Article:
The desert is coming to Europe: Soil and water are the first line of defense.
Due to drought, increased temperatures and unsustainable agricultural practices, many previously fertile fields in Andalusia are now desert. The level of destruction in the wake of this natural disaster threatens the livelihood of thousands. Forest fires aggravate the advanced soil erosion and speed up the desertification process. In 2015, 12,650 hectares of forest area caught fire and the average annual rate of soil erosion is significantly higher than the rest of Spain. Andalusia’s geographical location makes it particularly vulnerable to climate change and with soil actively degrading, local farmers struggle to grow their products in sustainable and profitable ways.
What are we doing about it?
Bringing Back the Biodiversity
Healthy soil is abundant with life. It is it’s own ecosystem that creates a sponge-like effect for storing water internally. The level of organic matter in the soil determines its fertility and water holding capacity. Microbial species like bacteria, actinomycetes, fungi, yeast, protozoa, algae and nematodes all forge beneficial relationships with plant roots helping them access nutrients. This enables water and air movement and controls disease.
If soil is dead, we depend on chemicals to grow crops. If the soil is alive, we depend on biology to grow crops. That is our goal.
Our volunteers are busy seeding microbes. We maximize our biological resources through creating a extract – literally strained from our compost – to be fused with water and sprayed in order to inoculate soil with microscopic life, speeding the healing process and fostering organic growth.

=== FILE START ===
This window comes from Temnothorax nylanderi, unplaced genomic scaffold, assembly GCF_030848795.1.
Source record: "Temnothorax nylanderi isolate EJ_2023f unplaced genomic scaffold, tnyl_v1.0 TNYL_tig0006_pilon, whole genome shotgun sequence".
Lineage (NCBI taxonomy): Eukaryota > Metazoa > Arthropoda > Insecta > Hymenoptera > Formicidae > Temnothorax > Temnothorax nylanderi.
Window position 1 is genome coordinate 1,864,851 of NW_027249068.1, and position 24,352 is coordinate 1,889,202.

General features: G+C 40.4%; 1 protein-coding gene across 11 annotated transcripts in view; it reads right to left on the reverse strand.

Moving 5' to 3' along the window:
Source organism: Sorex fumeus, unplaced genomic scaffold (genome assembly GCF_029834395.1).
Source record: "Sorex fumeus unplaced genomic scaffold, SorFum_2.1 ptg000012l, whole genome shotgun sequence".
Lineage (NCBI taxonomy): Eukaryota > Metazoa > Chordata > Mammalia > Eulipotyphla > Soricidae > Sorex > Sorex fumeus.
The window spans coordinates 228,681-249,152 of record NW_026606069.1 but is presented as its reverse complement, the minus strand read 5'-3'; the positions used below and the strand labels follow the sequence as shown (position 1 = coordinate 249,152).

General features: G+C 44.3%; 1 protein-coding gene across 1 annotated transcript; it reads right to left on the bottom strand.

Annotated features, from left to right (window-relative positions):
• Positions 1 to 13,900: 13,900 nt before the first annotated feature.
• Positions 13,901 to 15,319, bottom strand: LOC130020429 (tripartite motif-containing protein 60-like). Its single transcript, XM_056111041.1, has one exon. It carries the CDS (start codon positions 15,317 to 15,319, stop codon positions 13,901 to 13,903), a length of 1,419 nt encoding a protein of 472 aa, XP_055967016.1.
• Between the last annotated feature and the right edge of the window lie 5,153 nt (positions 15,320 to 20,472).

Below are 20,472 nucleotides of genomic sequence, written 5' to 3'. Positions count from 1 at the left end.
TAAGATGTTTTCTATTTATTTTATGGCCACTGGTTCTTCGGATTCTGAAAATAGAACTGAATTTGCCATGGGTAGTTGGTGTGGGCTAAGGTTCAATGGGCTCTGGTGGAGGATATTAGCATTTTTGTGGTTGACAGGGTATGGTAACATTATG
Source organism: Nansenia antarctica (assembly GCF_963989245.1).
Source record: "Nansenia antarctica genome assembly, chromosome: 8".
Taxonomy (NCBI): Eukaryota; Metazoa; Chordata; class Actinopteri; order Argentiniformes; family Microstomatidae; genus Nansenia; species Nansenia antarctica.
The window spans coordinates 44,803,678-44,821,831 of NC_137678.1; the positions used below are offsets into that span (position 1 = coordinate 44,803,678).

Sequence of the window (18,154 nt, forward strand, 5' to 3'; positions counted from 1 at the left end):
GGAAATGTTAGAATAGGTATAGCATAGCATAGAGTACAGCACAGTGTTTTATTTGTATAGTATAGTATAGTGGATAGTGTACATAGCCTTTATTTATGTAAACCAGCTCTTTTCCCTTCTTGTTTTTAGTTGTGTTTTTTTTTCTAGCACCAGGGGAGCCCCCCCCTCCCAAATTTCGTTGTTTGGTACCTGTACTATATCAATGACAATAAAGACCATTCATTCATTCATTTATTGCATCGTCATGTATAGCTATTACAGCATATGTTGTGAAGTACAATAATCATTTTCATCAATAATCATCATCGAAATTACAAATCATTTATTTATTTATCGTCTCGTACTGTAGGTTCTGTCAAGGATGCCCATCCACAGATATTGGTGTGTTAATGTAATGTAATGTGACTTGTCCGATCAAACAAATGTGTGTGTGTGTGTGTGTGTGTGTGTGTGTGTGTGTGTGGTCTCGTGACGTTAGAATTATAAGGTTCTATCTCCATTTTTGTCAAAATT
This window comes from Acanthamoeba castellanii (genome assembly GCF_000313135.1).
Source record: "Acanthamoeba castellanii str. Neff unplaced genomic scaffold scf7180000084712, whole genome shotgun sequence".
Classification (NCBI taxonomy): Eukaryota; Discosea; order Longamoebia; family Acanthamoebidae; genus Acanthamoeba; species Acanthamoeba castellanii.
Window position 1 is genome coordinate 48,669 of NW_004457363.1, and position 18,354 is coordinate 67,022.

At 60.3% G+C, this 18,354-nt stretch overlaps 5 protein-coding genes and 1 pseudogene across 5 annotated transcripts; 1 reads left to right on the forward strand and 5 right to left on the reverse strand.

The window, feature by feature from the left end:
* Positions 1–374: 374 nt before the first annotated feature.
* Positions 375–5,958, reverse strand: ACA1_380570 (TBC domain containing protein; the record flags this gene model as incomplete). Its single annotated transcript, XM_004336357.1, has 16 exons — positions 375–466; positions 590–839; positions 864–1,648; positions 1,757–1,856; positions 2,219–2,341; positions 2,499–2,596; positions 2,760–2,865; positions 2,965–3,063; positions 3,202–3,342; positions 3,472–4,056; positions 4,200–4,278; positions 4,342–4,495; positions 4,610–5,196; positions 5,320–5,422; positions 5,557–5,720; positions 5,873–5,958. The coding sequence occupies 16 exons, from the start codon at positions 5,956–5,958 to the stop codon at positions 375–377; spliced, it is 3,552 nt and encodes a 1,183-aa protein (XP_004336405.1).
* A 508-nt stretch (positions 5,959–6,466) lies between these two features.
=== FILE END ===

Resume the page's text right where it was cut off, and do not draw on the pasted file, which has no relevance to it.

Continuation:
Our “humanure” compost toilets use modern science to convert human waste into a useful fertilizer for the land and you will see a hearty bee population busy pollinating our garden.
Increasing Soil Carbon Sequestration
It is time for the 4th Agricultural Revolution and we want to be a part of it.
It is time for the 4th Agricultural Revolution and we want to be a part of it. We are replanting grasslands prioritizing ground cover to protect the soil and care for the multitude of flora and fauna that are indigenous to Andalusia.
We are counting on our hearty pioneer trees (we planted 4,900!) to photosynthesize. In addition to their immediate ability to provide shade, resist erosion and create microclimates to foster life. Moreover, the five pioneers we selected are super hearty and can survive the desert conditions while feeding local wildlife.
As the trees grow, they will require more resources. After the first year, our team will engage in regular trimming and thinning of the forest to speed up the process of nature by building organic material in-place, managing male-to-female ratios and becoming a self-sustaining.
Creating Microclimates and Defending Against Erosion
Microclimates are established through planting a diverse group of species where shade is created in order to allow for the multitude of living organisms necessary for productive soil to thrive. A great indicator of the success soil is checking in to see worms and insects.
Plants play a significant role in keeping the water clean and clear. Half of the water used on planted landscapes is lost to evaporation, runoff or infiltration beyond the root level.
A substantial amount of groundcover thanks to our pioneer trees will reduce the risk of topsoil going airborne in gusting winds or washed away with runoff.